A former Texas Department of Public Safety state trooper was sentenced to two years probation Friday after pleading guilty to two counts of official oppression in connection with an illegal roadside cavity search that was recorded on dashcam video.
Angel and Ashley Dobbs were stopped by Trooper David Farrell on July 13, 2012, after he said he saw the women throw cigarettes out of their vehicle. Farrell, who said he smelled marijuana in the car, called for a female trooper to search the women.
Trooper Kelly Helleson arrived at the scene and conducted the search, which was recorded by Farrell's dashboard camera.
Nothing illegal was found in the search.
Dobbs, who testified in the sentencing Friday, recalled thinking after the cavity search, "Oh my God, did she just do that?"
Both Angel and Ashley Dobbs sued the DPS, alleging that Helleson performed searches on both women, touching both their anuses and vaginas, without changing the latex gloves between searches. The DPS settled the lawsuit for $185,000 last summer.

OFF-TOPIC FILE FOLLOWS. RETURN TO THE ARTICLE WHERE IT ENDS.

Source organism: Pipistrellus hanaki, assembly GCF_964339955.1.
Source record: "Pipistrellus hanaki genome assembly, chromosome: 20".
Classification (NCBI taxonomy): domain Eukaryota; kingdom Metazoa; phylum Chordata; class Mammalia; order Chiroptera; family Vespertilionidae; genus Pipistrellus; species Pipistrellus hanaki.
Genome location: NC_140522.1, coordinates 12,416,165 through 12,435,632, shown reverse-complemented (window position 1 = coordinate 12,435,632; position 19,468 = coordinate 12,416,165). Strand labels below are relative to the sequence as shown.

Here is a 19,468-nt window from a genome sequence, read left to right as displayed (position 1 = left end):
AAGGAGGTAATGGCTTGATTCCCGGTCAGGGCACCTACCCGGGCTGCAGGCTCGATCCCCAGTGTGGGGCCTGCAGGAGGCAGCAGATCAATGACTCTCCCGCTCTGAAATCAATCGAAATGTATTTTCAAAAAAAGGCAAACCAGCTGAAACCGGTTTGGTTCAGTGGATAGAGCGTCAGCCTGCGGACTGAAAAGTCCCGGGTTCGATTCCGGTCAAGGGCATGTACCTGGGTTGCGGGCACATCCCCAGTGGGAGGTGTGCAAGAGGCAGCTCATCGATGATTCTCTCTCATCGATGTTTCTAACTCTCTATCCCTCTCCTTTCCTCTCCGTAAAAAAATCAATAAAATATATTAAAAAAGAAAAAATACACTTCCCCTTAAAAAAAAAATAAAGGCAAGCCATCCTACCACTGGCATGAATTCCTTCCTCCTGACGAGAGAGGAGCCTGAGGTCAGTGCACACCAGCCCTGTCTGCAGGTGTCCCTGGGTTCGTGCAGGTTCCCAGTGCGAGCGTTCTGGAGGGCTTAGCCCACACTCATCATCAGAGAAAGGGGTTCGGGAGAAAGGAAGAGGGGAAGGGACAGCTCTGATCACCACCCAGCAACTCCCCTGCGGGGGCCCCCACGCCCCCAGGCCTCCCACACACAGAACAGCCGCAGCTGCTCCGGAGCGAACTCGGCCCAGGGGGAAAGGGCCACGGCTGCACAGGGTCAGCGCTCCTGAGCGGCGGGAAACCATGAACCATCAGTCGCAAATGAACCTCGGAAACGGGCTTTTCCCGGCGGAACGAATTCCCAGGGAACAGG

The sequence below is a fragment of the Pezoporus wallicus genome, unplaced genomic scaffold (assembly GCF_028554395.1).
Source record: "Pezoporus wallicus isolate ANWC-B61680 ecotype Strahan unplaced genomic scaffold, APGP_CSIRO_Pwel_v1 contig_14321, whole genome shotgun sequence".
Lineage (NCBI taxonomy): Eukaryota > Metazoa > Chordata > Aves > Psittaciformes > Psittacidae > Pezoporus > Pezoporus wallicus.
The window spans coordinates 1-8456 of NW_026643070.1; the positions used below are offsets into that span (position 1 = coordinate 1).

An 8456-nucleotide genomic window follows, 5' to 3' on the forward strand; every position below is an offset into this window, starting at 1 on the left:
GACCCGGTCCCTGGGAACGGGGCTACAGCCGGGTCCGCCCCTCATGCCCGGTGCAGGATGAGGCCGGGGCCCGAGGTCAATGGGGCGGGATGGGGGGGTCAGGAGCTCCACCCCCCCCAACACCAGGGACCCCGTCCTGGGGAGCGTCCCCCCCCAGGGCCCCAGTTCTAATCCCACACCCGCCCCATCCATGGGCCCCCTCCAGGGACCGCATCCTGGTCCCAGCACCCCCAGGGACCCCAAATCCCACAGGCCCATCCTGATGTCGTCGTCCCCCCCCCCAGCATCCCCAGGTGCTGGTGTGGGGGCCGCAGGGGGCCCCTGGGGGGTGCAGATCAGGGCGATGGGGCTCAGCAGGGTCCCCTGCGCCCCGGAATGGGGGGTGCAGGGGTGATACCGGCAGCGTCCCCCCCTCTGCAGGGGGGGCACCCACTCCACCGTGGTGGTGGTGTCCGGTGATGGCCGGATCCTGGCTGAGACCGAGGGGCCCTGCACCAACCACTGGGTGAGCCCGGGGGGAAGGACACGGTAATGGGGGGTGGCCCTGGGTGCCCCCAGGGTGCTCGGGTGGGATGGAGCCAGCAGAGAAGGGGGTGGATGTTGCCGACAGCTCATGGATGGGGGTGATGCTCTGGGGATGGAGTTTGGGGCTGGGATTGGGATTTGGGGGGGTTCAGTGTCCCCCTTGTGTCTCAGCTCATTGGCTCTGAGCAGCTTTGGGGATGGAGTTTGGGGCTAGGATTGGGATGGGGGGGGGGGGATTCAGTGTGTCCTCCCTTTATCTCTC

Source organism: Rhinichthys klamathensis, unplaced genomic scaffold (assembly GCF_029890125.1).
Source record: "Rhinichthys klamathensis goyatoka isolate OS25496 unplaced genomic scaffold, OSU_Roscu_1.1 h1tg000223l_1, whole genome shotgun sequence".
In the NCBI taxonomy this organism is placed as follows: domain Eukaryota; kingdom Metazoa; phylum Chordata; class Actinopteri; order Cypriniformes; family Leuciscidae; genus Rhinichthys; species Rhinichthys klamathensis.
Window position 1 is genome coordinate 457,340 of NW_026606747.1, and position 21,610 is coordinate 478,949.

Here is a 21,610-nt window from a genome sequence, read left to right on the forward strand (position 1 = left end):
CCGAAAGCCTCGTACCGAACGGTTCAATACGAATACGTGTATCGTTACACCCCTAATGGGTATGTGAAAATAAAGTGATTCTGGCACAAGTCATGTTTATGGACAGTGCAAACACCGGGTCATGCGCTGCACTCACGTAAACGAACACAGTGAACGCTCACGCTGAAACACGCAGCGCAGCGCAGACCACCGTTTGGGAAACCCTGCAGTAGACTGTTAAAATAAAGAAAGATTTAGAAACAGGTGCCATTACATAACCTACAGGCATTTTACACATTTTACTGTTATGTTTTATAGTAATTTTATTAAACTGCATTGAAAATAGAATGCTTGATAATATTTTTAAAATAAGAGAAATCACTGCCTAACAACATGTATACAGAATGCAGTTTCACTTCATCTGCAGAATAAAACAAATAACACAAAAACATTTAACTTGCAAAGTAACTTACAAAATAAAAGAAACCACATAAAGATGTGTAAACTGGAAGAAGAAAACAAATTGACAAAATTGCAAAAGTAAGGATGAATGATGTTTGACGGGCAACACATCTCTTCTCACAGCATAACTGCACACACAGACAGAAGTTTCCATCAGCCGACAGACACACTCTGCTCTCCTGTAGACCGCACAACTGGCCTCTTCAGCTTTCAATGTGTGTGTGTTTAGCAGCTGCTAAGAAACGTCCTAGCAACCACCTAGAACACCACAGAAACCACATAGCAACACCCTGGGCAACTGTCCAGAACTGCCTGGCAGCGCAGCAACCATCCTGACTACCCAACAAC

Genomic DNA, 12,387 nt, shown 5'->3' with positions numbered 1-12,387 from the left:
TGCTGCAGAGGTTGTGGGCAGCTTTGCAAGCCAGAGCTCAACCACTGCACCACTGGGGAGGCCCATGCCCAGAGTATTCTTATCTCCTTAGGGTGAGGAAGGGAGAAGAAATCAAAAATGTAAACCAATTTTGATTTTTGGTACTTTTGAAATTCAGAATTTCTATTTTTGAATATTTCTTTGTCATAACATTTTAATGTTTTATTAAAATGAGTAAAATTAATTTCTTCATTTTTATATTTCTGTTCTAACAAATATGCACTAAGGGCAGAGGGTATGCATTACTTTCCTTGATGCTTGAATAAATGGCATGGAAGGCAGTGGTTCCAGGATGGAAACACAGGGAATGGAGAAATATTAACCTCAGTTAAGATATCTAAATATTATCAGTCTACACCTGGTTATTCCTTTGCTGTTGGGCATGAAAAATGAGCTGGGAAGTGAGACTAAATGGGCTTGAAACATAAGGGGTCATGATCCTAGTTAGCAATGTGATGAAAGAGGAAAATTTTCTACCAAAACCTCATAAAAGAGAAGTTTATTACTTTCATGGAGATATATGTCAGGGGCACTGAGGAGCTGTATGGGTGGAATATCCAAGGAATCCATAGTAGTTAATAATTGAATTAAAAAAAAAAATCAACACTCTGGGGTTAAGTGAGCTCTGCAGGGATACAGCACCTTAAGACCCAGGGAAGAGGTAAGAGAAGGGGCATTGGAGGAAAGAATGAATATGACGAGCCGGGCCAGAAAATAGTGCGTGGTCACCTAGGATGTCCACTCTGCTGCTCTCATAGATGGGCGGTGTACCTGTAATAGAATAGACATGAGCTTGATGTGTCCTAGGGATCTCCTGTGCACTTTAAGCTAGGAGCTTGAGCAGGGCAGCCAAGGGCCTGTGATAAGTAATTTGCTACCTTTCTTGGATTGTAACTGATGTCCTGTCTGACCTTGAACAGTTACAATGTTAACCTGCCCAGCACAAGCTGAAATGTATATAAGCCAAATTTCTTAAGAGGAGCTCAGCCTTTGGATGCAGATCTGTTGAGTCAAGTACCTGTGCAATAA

Helleson was later fired and indicted on two charges of official oppression and sexual assault. Farrell was ultimately indicted on a theft charge after the women said a bottle of prescribed hydrocodone was missing from Dobbs' car and purse after the search. An investigation by the DPS later cleared Farrell of that charge.
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After entering her plea Friday, Helleson apologized during the sentencing and said she was searching for illegal substances and that she never intended to touch the women in inappropriate places. She also added that the women smelled of pot.
Attorney's for Helleson had asked the judge to consider deferred adjudication instead of a conviction of the Class A misdemeanor, a move that would keep the conviction off Helleson's record and would allow her to continue working as an officer. Prosecutors said Friday that the community needs law enforcement it can depend on and demanded straight probation for Helleson with a conviction.
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Judge Dominque Collins sided with prosecutors and sentenced Helleson to one year in prison (deferred) and two years of probation, ending Helleson's career as a law enforcement officer. She will also have to pay a $1,000 fine for each charge.
If Helleson violates the terms of her probation, she'll be sent to jail.
“No woman should have their body unnecessarily violated in this type of way. This was a gross invasion of the victim’s privacy and violation of the public’s trust,” said Dallas District Attorney Craig Watkins after the conviction.
Since the 2012 incident, the DPS has implemented a new policy that makes cavity searches without a warrant illegal.
NBC 5's Ken Kalthoff also contributed to this story.